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Meta Stock Price Climbs As Facebook Parent Joins Twitter With Layoffs

  • Shares of Meta rose Monday after The Wall Street Journal reported mass layoffs are hitting the Facebook parent this week.
  • The job cuts are expected to impact thousands of employees and could be announced as soon as Wednesday, per the report. 
  • Meta joins Twitter, Lyft, Amazon and other tech companies that are adjusting their workforce size amid macroeconomic headwinds.

Shares of Meta climbed more than 3% early Monday following a Wall Street Journal report that the Facebook parent would announce thousands of job cuts as soon as this Wednesday. 

As soaring inflation and Fed tightening persist while recession fears abound, an increasing number of companies are trimming their payrolls. Meta joins the likes of Twitter, Amazon, Stripe, and Lyft, among others, that have also announced layoffs in recent weeks.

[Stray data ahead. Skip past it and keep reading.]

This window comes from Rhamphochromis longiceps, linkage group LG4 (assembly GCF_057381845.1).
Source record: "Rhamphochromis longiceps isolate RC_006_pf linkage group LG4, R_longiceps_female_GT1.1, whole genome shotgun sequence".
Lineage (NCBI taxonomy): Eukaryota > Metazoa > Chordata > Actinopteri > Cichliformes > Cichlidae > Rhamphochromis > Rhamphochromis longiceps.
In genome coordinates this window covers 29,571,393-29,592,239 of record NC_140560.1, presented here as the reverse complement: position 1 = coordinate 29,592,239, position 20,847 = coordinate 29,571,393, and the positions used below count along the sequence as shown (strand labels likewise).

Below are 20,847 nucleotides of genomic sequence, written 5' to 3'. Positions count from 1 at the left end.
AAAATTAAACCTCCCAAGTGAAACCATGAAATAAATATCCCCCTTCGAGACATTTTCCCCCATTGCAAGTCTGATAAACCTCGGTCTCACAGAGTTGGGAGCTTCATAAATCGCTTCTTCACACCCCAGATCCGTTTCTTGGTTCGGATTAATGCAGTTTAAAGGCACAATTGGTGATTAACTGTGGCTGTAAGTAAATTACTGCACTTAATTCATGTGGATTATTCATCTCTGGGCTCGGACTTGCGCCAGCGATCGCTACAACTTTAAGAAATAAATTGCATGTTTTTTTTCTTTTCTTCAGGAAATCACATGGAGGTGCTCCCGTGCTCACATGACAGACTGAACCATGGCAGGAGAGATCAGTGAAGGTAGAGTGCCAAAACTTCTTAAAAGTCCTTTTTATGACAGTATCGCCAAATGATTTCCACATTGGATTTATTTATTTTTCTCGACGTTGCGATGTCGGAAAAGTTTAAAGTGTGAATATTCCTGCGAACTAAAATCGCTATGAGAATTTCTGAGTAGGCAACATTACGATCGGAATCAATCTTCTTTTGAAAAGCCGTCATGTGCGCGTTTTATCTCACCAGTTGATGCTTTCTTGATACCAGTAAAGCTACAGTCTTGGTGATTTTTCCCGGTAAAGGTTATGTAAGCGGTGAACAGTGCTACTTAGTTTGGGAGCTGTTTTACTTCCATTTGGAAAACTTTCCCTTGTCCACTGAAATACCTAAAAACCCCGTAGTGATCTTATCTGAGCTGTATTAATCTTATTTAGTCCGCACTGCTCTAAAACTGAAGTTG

According to the Journal, the percentage of staffers that Meta will send home is set to be a smaller figure than Twitter’s seen in the past week, but it could still shake out to be the largest number of job cuts at a major tech firm to date and mark the firm’s first broad job cut in its 18-year history.

On Meta’s October 26 earnings call, CEO Mark Zuckerberg said that the social media platform will focus its investments “on a small number of high priority growth areas.”

“So that means some teams will grow meaningfully, but most other teams will stay flat or shrink over the next year,” he said. “In aggregate, we expect to end 2023 as either roughly the same size, or even a slightly smaller organization than we are today.”

So far in 2022, Meta stock has tumbled more than 72%. The company’s market value has fallen by roughly half-a-trillion dollars this year, and Zuckerberg has personally lost more than 60% of his net worth. 

In a recent note, Bank of America analysts forecasted that Meta will see a decelerating topline growth, as well as growing pressure from its large metaverse investments. Those, then, will be further weighed down by macro headwinds. 

“We believe in the near-term, Meta’s topline will remain under pressure as higher interest rates weigh on economic growth and online advertising demand,” BofA analysts said. 

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